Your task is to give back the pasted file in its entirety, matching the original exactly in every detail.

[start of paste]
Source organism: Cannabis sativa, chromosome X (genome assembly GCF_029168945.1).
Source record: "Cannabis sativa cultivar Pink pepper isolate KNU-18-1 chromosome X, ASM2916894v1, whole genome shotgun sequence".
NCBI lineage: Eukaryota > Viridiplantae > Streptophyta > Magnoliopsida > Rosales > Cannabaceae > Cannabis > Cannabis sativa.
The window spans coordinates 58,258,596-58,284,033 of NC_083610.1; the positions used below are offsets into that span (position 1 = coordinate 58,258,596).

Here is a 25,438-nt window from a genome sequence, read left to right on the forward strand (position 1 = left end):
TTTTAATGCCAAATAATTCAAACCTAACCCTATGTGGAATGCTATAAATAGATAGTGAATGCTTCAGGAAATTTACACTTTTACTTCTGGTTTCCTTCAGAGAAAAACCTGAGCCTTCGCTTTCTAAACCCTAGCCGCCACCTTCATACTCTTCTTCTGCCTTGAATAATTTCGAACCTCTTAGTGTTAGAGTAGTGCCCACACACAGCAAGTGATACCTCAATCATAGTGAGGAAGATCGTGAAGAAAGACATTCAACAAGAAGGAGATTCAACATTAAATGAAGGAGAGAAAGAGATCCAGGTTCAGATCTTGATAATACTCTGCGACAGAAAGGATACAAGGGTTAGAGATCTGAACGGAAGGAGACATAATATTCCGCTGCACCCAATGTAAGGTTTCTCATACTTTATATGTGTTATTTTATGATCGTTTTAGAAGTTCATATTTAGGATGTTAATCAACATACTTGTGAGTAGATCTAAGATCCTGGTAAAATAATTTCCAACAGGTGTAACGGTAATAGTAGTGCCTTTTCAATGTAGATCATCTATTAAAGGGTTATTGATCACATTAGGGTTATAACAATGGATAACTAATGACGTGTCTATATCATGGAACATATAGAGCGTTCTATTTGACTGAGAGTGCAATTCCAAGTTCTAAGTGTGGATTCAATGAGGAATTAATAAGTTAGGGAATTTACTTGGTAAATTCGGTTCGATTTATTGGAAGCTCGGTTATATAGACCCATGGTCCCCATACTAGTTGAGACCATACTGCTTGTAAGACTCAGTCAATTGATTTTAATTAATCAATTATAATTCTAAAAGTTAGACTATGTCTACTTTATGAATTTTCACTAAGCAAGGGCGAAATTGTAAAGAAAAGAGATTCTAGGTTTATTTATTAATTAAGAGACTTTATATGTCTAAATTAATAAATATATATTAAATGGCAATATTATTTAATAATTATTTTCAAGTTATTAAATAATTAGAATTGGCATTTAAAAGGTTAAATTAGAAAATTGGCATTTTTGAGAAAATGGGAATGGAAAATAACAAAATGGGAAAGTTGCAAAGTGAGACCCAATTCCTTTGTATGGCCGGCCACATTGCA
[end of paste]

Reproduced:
Source organism: Cannabis sativa, chromosome X (genome assembly GCF_029168945.1).
Source record: "Cannabis sativa cultivar Pink pepper isolate KNU-18-1 chromosome X, ASM2916894v1, whole genome shotgun sequence".
NCBI lineage: Eukaryota > Viridiplantae > Streptophyta > Magnoliopsida > Rosales > Cannabaceae > Cannabis > Cannabis sativa.
The window spans coordinates 58,258,596-58,284,033 of NC_083610.1; the positions used below are offsets into that span (position 1 = coordinate 58,258,596).

Here is a 25,438-nt window from a genome sequence, read left to right on the forward strand (position 1 = left end):
TTTTAATGCCAAATAATTCAAACCTAACCCTATGTGGAATGCTATAAATAGATAGTGAATGCTTCAGGAAATTTACACTTTTACTTCTGGTTTCCTTCAGAGAAAAACCTGAGCCTTCGCTTTCTAAACCCTAGCCGCCACCTTCATACTCTTCTTCTGCCTTGAATAATTTCGAACCTCTTAGTGTTAGAGTAGTGCCCACACACAGCAAGTGATACCTCAATCATAGTGAGGAAGATCGTGAAGAAAGACATTCAACAAGAAGGAGATTCAACATTAAATGAAGGAGAGAAAGAGATCCAGGTTCAGATCTTGATAATACTCTGCGACAGAAAGGATACAAGGGTTAGAGATCTGAACGGAAGGAGACATAATATTCCGCTGCACCCAATGTAAGGTTTCTCATACTTTATATGTGTTATTTTATGATCGTTTTAGAAGTTCATATTTAGGATGTTAATCAACATACTTGTGAGTAGATCTAAGATCCTGGTAAAATAATTTCCAACAGGTGTAACGGTAATAGTAGTGCCTTTTCAATGTAGATCATCTATTAAAGGGTTATTGATCACATTAGGGTTATAACAATGGATAACTAATGACGTGTCTATATCATGGAACATATAGAGCGTTCTATTTGACTGAGAGTGCAATTCCAAGTTCTAAGTGTGGATTCAATGAGGAATTAATAAGTTAGGGAATTTACTTGGTAAATTCGGTTCGATTTATTGGAAGCTCGGTTATATAGACCCATGGTCCCCATACTAGTTGAGACCATACTGCTTGTAAGACTCAGTCAATTGATTTTAATTAATCAATTATAATTCTAAAAGTTAGACTATGTCTACTTTATGAATTTTCACTAAGCAAGGGCGAAATTGTAAAGAAAAGAGATTCTAGGTTTATTTATTAATTAAGAGACTTTATATGTCTAAATTAATAAATATATATTAAATGGCAATATTATTTAATAATTATTTTCAAGTTATTAAATAATTAGAATTGGCATTTAAAAGGTTAAATTAGAAAATTGGCATTTTTGAGAAAATGGGAATGGAAAATAACAAAATGGGAAAGTTGCAAAGTGAGACCCAATTCCTTTGTATGGCCGGCCACATTGCA